If Mr Nandan Nilekani has his way, consumers will be able to purchase liquefied petroleum gas (LPG) cylinders straight off the shelf without even having a connection.

A Task Force, headed by the Chairman of the Unique Identification Authority of India (UIDAI), has recommended capping the number of cylinders that consumers can buy at the current highly-subsidised prices – even while emphasising that this is policy decision for the Government to take.

Once the cap is introduced, consumers would purchase all their cylinders from oil companies at the market price, with the Government fixing a per-cylinder subsidy.

This subsidy would be directly transferred from the Government to the consumers' Aadhar (Unique Identification Number)-enabled bank accounts.

But there would be a limit on the number of cylinders on which a household can claim the subsidy. If a household wishes to consume more cylinders, it would have to buy these at market rates, without any cap on the number of such non-subsidised purchases.

Interim report

Non-subsidised cylinders “can become a commodity which can be purchased without the consumer having a connection”, the Task Force on Direct Transfer of Subsidies on Kerosene, LPG and Fertiliser has said in its Interim Report submitted to the Finance Minister, Mr Pranab Mukherjee, here on Tuesday.

In the final phase, the provision of subsidised cylinders would be made available only to targeted consumers, with the others having to procure their entire requirement at the market price.

The Task Force's Interim Report is, however, less ambitious with regard to direct transfer of subsidy on fertilisers and kerosene.

For fertilisers

In the case of fertilisers, it has suggested that the subsidy be disbursed at the retailer level rather than the manufacturer or importer as is done now.

The Report has proposed June 2012 as the roll-out time for this, while conceding that reaching out to the country's estimated 2.3 lakh fertiliser retailers “will prove to be a challenge”.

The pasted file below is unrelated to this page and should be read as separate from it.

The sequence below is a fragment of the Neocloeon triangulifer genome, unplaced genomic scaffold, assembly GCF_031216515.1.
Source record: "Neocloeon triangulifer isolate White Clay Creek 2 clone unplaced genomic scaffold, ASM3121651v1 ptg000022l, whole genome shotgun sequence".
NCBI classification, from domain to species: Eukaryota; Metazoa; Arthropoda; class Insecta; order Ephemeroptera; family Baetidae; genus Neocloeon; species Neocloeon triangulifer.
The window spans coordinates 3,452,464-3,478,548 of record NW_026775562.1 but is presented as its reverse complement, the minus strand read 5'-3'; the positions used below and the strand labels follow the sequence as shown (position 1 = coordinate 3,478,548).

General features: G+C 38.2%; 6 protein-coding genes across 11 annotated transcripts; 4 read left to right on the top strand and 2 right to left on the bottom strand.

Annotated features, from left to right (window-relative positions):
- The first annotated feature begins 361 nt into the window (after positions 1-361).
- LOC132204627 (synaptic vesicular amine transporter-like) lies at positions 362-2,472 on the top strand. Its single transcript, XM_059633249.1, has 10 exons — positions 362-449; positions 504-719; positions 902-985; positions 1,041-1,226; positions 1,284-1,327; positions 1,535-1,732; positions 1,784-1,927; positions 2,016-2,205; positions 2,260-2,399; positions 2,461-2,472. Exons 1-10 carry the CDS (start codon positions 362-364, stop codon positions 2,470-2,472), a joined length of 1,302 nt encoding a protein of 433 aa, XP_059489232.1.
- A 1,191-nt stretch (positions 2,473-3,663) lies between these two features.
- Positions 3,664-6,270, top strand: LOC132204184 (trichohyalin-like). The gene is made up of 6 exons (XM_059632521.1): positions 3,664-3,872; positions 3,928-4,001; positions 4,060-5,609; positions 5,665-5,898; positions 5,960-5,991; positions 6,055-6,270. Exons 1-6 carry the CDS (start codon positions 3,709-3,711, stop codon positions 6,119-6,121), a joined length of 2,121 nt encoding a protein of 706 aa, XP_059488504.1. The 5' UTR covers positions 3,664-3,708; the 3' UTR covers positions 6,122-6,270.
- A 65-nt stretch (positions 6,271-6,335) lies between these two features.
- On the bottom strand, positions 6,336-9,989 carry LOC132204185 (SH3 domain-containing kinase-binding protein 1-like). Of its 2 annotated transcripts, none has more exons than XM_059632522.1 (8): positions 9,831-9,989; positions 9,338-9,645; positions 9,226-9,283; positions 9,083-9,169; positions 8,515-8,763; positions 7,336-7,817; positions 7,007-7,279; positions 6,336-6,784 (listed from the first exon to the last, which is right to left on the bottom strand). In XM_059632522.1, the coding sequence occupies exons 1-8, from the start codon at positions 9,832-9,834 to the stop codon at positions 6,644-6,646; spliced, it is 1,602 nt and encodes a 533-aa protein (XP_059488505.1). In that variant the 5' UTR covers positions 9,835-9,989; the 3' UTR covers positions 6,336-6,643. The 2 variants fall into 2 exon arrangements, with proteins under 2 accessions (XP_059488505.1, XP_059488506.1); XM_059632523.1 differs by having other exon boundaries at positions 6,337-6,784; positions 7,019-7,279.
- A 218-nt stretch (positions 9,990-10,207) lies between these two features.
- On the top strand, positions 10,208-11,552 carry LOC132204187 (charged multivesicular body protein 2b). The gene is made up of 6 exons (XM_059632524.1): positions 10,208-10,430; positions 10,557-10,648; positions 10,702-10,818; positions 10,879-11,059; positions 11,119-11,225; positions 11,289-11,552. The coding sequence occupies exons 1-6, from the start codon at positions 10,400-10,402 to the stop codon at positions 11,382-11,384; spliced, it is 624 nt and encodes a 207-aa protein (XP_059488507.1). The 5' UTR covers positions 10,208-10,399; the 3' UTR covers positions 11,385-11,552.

Moreover, “these retailers will have varying levels of connectivity and technical prowess” and “there may be an issue of recovering subsidies (from so many retailers) in case sub-standard stocks are supplied”, it has noted.

‘Potential issues'

As for the subsequent stage of disbursing the subsidy directly to the farmer, the Task Force has admitted to ‘potential issues' arising from inaccurate land records and the prevalence of sharecropping and tenancy land tillage arrangements, which makes identification of beneficiaries difficult.

“Fixing the quantum of subsidies will further be complicated by the fact that requirements of farmers will vary vis-à-vis cropping, fertiliser usage patterns, extent of rainfall, soil conditions, landholding/size, etc.

“(And) if the subsidies will only be released after the purchase, there may be a problem of prior mobilisation of funds for buying the fertilisers,” the Report has stated.

For kerosene

For kerosene, the Task Force has mooted a two-phase implementation of the direct transfer of subsidy. In the first phase, State governments may be made to purchase kerosene from oil companies at market price from April 1, 2012.

The subsidy can, then, be transferred to the State governments, with this being linked to the actual offtake of kerosene by them.

In the second stage, the cash equivalent of subsidy would be transferred directly to the beneficiaries' bank accounts by linking the transactions to Aadhar.

The States would be required to open a ‘kerosene' account for beneficiaries with Aadhar.

The cash subsidy will again be proportional to the actual quantity of kerosene lifted by them.